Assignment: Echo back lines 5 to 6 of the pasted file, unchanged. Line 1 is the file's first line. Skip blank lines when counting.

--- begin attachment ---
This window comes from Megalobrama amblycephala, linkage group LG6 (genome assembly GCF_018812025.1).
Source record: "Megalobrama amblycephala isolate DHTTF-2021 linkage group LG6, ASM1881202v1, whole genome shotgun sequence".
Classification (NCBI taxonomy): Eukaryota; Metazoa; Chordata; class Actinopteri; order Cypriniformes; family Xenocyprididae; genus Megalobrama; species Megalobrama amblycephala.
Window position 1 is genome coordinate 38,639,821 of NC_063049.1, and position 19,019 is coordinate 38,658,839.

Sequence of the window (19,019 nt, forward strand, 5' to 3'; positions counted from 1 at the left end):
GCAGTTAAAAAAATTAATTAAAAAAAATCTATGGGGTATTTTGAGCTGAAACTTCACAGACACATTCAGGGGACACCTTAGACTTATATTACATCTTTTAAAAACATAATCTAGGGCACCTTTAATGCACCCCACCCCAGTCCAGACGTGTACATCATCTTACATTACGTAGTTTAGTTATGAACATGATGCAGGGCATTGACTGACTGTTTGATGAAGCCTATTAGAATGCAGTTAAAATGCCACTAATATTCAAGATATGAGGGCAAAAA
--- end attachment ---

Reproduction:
Sequence of the window (19,019 nt, forward strand, 5' to 3'; positions counted from 1 at the left end):
GCAGTTAAAAAAATTAATTAAAAAAAATCTATGGGGTATTTTGAGCTGAAACTTCACAGACACATTCAGGGGACACCTTAGACTTATATTACATCTTTTAAAAACATAATCTAGGGCACCTTTAATGCACCCCACCCCAGTCCAGACGTGTACATCATCTTACATTACGTAGTTTAGTTATGAACATGATGCAGGGCATTGACTGACTGTTTGATGAAGCCTATTAGAATGCAGTTAAAATGCCACTAATATTCAAGATATGAGGGCAAAAA